Phyllis: I’ll keep a weather eye on her. (Barbara is scraping at a plate to get off some dried on food.) You think we might try gathering a little pace? I should like to devote what’s left of my evening to Spanish.
(This startles Barbara who drops the plate back in the water, resulting in soap suds flying up at her face, and sends Sr. Winifred giggling.)


At the Maternity Home / Dr. Turner’s Office, Shelagh was tending to a patient then goes for a biscuit on the cart – trying to keep her hands otherwise occupied – when Phyllis comes in requesting help, startling her.

Phyllis: Might I beg a favour, Mrs. Turner?
Shelagh: (Around a mouthful of cookie) Of course.
Phyllis: Mrs. Roseanne Dawley.
Shelagh: Oh yes. How…How are she and the baby? (Picks up the plate of cookies and takes them into the office and places them on the desk, Phyllis following behind her.)
Phyllis: She’s upped and left what, by all accounts, looks a perfect life. Would you have a glance at her notes, see if there’s anything that may indicate any difficulties?
Shelagh: Certainly, Nurse Crane. (Wipes cookie crumbs from her lips then heads to the filing drawers to find Roseanne’s records)
Phyllis: I’m worried she might have got herself into a bit of a pickle.
Shelagh: She registered two years ago.
Phyllis: Mmm-hmmm.
Shelagh: First visit was to confirm pregnancy.
Phyllis: Previous notes? Could they be under her maiden name, Lakey?
Shelagh: (Sighs as she goes through another drawer and not finding what she’s looking for) Oh, there’s nothing for a Roseanne Lakey. They just still be with her previous doctor.
Phyllis: Find them for me, Mrs. Turner. Quick as you like, please.
Shelagh: Should you telephone the police?
Phyllis: I think perhaps I shall have to. (Shelagh nods and Phyllis takes her leave as Shelagh goes back to the filing cabinet.)


At the Poplar Board of Health, Dr. Turner is sat waiting for a meeting with the Board director. He’s sat making origami as he waits. Another man in the waiting room lights up a cigarette and Dr. Turner takes in a deep breath then crushes his origami crane.

Director: All right, Turner. Let’s get this over.
Dr. Turner files into the man’s office ahead of him.


In thankfulness that none of Delia’s or Patsy’s scenes were cut at all this week, I give you these adorable images of Delia assisting the birth over the phone and Patsy being proud of her. 🙂



Episode 506

Dr. Turner has brought his medical bag round to Nonnatus House to have his instruments cleaned. Phyllis takes the bag and places it up on the counter in the clinic room.

Phyllis: The autoclave is coming to the end of its cycle. I shall replenish your instruments as soon as it concludes.
Dr. Turner: Thank you, Nurse Crane. They said they’d come and repair the one at the surgery tomorrow.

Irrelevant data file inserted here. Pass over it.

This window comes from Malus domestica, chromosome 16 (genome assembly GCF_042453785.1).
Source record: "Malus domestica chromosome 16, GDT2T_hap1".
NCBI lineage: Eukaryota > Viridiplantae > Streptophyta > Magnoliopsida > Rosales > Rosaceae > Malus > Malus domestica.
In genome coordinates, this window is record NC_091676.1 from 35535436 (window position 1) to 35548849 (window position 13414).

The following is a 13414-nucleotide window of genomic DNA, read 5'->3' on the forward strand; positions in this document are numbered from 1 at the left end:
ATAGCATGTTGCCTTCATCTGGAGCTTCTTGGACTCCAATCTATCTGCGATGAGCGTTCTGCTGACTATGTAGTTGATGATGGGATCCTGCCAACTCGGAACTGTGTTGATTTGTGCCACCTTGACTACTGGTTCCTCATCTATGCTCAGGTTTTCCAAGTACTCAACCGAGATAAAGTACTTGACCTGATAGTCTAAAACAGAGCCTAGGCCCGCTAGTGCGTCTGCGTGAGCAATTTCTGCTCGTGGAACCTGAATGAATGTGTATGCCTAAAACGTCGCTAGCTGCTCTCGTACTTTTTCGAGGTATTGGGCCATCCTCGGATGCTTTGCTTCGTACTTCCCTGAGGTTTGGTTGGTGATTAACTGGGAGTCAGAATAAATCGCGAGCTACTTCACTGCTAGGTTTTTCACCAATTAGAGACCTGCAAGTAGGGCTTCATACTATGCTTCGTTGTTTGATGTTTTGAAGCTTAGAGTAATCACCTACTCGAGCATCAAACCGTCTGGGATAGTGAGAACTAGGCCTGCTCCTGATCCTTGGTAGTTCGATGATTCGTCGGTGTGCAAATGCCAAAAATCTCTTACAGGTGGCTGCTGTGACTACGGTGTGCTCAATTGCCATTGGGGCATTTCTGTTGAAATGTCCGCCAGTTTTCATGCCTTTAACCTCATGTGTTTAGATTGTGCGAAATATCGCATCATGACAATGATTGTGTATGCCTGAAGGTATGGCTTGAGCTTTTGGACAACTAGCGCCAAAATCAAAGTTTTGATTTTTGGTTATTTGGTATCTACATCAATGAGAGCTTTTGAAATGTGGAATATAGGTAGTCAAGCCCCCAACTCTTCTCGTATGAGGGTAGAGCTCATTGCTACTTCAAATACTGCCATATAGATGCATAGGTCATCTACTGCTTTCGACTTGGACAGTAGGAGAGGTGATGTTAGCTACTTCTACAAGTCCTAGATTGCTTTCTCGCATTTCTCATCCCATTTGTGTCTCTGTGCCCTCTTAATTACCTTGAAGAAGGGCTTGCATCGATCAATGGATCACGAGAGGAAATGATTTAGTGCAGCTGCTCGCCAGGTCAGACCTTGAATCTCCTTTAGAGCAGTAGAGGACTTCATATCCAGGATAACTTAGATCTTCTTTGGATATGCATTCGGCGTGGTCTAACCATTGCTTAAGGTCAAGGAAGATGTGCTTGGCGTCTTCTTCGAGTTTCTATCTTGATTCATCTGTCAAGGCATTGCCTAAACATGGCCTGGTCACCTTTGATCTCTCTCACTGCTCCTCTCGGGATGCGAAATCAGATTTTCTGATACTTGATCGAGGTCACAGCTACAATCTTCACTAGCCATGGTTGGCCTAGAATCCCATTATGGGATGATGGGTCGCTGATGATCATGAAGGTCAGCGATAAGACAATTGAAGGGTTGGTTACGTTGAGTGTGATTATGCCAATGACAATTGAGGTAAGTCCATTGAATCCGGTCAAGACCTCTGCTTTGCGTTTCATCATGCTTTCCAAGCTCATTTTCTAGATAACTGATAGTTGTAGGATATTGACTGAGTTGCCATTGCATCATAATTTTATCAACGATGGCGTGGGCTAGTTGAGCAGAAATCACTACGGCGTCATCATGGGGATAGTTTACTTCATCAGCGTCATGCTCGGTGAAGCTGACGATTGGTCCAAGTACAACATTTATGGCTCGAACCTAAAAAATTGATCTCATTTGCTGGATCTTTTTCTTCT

Phyllis: (Opening one side of the bag) Oh, Doctor, whatever is this? (picks item out of the bag).
Dr. Turner: Cornish pasty.
Phyllis: Or, more precisely, half of one! And would it have killed you to sit down for five minutes and eat the whole thing? (She throws it in the garbage bin under the counter). Now, hop it and put your feet up in the parlour while I sort you out some instruments. (Shakes her head.)


Out in the courtyard at the neighbourhood picnic for the Pensioner’s Tea, Shelagh and Barbara are operating one of the food tables, as some of the Nonnatus nurses are doing hostess duties and delivering food/drinks. Trixie has come up to the table.

Shelagh: Mr. Pillbean has demanded a refill. I think he might just find we keep him waiting.
Trixie: Shelagh, did you know Mrs. Hills was expecting again?
Shelagh: Not until now.
Trixie: I just wondered who referred her to St. Cuthbert’s.
Patsy: (In her Scout leader uniform, arrives at the table and sighs) Frightfully sorry. Dreamless scone alert.
Shelagh: Run out of cream again?
Patsy: I think certain guests have been taking more than their fair share.
Trixie: I threatened to put one man over my knee but it only encouraged him. (Patsy gave a big grin in response.)
Shelagh: (calling out) Timothy!
Tim: (Comes over to the table from the piano; he’s also in his scout uniform) Please don’t make me play any more.
Shelagh: You’ve done your bit, dear. Now, run inside and open three more tins of Nestle’s cream.
Patsy: (digs into her pocket) In the meantime, I popped into you-know-where last night and you-know-what’s ready for you-know-when. (Both Tim and Shelagh are smiling as Patsy hands him over a key.) I think you better take charge of this. (All laughing as Tim leaves to heading into Nonnatus House).



In Nonnatus House kitchen, Delia is pouring some Ovaltine into mugs from a saucepan. Patsy and Barbara are sitting at the table. Delia’s wearing a sleeveless base of a dress she’d been making.

Patsy: How awful! We were only waiting up to see if you’d help Delia with her bust darts.
Delia: It’s all hands on deck once I start tangling with bodices. (places a mug in front of Barbara) I’m a terrible seamstress.
Barbara: (Talking about the young woman who’d been attacked and ran into her and Tom). There was nowhere she could turn to. No one who would help her.
Delia: Apart from you.
Barbara: (Sighs) A few kind words and a bit of antiseptic.
Patsy: There’s nothing to stop you from reporting it to the police. Perhaps you should.
Delia: It can’t do any harm. It might make you feel better.
Trixie: (Walking into the kitchen) Hello, girls. How was your evening?
Barbara: Well, er, we enjoyed the film. How was art history?
Trixie: Riveting. We’re doing Vermeer. I can’t resist a good interior.
Delia: I wondered if things had gotten a bit emotional. Your mascara’s run a bit.